Georgia Southern Dedicated to Educating Students on Sexual Violence, Resources Available
“It’s On Us,” that’s the initiative President Barack Obama and other leaders in Washington, D.C., have taken to encourage both men and women to become a part of the effort to stop sexual violence on college campuses throughout the nation.
While the initiative was made official by the White House in September, and recent media attention on college students and student athletes being accused of sexual violence has shed more light on the topic, Jodi Caldwell, Ph.D., director of Georgia Southern’s Counseling Center, believes this has always been a very important subject on college campuses.
One in four college-aged women are sexually assaulted while they are attending college, she said. “Statistics go up if you look at sexual victimization more broadly than rape in and of itself. The statistics go as high as 50 percent of women experience some type of sexual victimization.” Sexual victimization is defined as attempted rape, sexual harassment, unwanted sexual contact, etc.
At Georgia Southern University, officials are dedicated to educating students about sexual violence, and officials strive to be an ally for those affected by such incidents.
“Georgia Southern is passionate about keeping all of our students safe in every capacity, so anything we can do to remedy, prevent and educate our students concerning sexual assault or sexual violence, that is what we’re passionate about doing,” said Patrice Buckner Jackson, dean of students.
Incoming freshmen at Georgia Southern are first introduced to the topic during SOAR, the University’s orientation program for new students. When the semester begins, new students—freshmen and transfer—are then required to attend “Sex Signals,” a play that explores social pressures, gender stereotypes, unrealistic fantasies and false preconceptions that contribute to tensions often found in dating.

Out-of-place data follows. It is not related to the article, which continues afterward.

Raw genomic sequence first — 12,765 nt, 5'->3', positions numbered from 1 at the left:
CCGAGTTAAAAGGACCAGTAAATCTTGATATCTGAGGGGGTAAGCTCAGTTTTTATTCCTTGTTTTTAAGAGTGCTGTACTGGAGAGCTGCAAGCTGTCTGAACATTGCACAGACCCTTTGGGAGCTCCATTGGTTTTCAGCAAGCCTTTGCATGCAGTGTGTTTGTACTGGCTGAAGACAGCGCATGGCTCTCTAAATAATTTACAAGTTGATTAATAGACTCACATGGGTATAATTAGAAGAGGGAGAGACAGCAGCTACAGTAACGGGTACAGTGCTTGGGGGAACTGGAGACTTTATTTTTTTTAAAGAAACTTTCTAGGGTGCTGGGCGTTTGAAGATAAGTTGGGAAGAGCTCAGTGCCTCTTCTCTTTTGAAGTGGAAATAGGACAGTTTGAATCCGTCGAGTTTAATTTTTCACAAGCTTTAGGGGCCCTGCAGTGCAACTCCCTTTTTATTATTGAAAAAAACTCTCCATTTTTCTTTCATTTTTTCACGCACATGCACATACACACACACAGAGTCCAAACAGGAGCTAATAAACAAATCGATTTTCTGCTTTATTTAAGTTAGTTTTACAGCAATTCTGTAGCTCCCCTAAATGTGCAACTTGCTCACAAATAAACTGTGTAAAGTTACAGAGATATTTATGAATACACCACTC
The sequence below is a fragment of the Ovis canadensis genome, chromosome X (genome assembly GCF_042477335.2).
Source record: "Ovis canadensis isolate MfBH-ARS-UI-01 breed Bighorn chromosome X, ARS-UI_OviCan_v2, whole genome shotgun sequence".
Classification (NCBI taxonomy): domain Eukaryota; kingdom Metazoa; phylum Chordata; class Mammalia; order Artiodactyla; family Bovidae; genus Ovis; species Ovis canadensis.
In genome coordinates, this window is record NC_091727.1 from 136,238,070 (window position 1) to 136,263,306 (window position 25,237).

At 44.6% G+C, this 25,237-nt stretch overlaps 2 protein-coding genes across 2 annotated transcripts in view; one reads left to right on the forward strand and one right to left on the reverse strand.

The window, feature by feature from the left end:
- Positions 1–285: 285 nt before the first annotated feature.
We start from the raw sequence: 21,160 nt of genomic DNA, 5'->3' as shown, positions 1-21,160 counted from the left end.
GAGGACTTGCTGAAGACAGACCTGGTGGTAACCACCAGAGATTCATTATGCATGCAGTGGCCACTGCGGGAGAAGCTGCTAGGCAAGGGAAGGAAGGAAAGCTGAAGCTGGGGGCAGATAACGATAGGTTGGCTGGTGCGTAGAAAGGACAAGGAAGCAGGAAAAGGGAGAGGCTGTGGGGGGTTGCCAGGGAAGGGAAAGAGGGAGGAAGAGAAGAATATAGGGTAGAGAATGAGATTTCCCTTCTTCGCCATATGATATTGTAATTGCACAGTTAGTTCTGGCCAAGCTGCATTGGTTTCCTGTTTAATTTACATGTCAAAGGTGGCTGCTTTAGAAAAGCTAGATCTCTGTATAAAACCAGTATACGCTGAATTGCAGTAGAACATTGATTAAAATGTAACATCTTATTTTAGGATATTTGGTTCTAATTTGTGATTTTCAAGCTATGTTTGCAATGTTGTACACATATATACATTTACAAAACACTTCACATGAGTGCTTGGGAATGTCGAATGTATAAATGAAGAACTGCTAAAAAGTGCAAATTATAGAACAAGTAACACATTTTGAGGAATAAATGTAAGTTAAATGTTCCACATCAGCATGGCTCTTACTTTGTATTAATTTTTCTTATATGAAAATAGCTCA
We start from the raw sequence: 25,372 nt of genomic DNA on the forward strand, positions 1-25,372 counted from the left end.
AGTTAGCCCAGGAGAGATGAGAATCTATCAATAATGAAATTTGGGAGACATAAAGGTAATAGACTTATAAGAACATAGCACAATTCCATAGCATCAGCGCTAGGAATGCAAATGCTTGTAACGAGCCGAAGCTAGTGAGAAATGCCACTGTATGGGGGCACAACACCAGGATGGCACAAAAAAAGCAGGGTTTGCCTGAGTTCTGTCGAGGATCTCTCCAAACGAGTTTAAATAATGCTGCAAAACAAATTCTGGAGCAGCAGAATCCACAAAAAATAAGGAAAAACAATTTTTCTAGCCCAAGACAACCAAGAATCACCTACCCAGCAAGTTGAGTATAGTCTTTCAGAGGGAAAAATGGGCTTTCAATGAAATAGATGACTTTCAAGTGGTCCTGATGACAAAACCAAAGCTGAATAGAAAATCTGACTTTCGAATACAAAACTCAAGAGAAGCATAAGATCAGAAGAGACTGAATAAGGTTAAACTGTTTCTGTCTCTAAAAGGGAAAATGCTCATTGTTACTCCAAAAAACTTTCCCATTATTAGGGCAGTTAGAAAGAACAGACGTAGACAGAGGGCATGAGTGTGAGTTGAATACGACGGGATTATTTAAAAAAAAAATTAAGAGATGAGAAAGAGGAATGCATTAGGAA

Other educational efforts are hosted throughout the year for all students, ranging from educational programs and campus events such as Walk a Mile in Her Shoes, the Take Back the Night March, The Clothesline Project and Sexual Assault Awareness Week each spring, among others, Caldwell said.
“The approach we take has always been what we call a ‘bystander intervention’ approach,” she said, which is more than how to protect oneself from being sexually assaulted. “We emphasize that sexual assault is an issue that impacts everyone, whether you’re a victim yourself or not, you will be impacted by it. Just given the statistics, everybody on this campus–whether they realize it or not–knows at least one survivor of sexual violence.”
This method of education also encourages men to join together with women to be aware of the issue, “Because we don’t want it to seem like men are bad and they’re sexual assailants,” Caldwell said. “The vast majority of men would never sexually violate someone, so we want that majority of men to really work with us in the education and risk reduction methods.”
The Georgia Southern University Office of Public Safety also offers crime prevention classes, one of those being the Rape Aggression Defense (R.A.D.) Women’s Self Defense Classes.
“We offer and include sexual violence prevention and awareness information in almost every crime prevention session we conduct, whether it’s a SOAR session, a general crime prevention class or a First-Year Experience (FYE) class,” said Georgia Southern University Police Chief Michael Russell.
In addition, faculty and staff are trained to contact University officials if they receive information concerning an act of sexual violence or other crisis situation, Jackson said.